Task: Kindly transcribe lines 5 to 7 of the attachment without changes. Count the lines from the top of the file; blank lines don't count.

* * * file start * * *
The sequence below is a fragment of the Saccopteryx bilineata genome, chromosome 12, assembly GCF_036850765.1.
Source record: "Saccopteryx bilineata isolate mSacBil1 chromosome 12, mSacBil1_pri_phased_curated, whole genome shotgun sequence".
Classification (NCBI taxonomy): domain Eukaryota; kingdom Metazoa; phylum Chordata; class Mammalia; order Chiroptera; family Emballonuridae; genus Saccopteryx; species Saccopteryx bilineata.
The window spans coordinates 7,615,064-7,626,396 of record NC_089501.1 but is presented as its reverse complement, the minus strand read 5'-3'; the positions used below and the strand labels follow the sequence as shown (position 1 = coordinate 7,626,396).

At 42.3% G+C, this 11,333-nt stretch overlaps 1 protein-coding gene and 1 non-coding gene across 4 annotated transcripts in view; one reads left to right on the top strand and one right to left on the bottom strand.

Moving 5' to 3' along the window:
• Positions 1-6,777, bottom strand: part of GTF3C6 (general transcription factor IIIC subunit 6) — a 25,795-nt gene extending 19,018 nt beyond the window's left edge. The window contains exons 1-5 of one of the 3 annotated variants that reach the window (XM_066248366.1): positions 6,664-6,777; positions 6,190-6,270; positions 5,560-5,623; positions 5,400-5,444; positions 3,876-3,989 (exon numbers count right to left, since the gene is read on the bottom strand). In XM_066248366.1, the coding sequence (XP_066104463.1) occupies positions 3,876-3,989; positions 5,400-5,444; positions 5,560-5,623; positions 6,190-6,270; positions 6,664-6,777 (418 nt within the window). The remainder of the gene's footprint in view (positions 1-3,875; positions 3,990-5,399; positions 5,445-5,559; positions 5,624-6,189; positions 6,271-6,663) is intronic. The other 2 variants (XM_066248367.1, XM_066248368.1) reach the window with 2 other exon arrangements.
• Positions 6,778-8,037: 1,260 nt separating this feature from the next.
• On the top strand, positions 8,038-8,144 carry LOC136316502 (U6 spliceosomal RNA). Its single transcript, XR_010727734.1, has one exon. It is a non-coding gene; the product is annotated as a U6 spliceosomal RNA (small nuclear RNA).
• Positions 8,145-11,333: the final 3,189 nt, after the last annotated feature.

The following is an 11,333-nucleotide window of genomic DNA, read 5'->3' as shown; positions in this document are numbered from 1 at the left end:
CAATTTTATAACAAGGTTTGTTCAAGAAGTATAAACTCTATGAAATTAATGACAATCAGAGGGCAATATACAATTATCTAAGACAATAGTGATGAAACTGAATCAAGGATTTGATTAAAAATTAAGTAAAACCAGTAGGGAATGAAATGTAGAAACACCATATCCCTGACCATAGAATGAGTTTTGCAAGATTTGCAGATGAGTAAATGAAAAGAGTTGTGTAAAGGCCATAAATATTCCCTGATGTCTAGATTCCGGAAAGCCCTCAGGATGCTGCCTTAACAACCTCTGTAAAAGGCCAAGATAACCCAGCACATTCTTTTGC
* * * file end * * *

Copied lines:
At 42.3% G+C, this 11,333-nt stretch overlaps 1 protein-coding gene and 1 non-coding gene across 4 annotated transcripts in view; one reads left to right on the top strand and one right to left on the bottom strand.

Moving 5' to 3' along the window:
• Positions 1-6,777, bottom strand: part of GTF3C6 (general transcription factor IIIC subunit 6) — a 25,795-nt gene extending 19,018 nt beyond the window's left edge. The window contains exons 1-5 of one of the 3 annotated variants that reach the window (XM_066248366.1): positions 6,664-6,777; positions 6,190-6,270; positions 5,560-5,623; positions 5,400-5,444; positions 3,876-3,989 (exon numbers count right to left, since the gene is read on the bottom strand). In XM_066248366.1, the coding sequence (XP_066104463.1) occupies positions 3,876-3,989; positions 5,400-5,444; positions 5,560-5,623; positions 6,190-6,270; positions 6,664-6,777 (418 nt within the window). The remainder of the gene's footprint in view (positions 1-3,875; positions 3,990-5,399; positions 5,445-5,559; positions 5,624-6,189; positions 6,271-6,663) is intronic. The other 2 variants (XM_066248367.1, XM_066248368.1) reach the window with 2 other exon arrangements.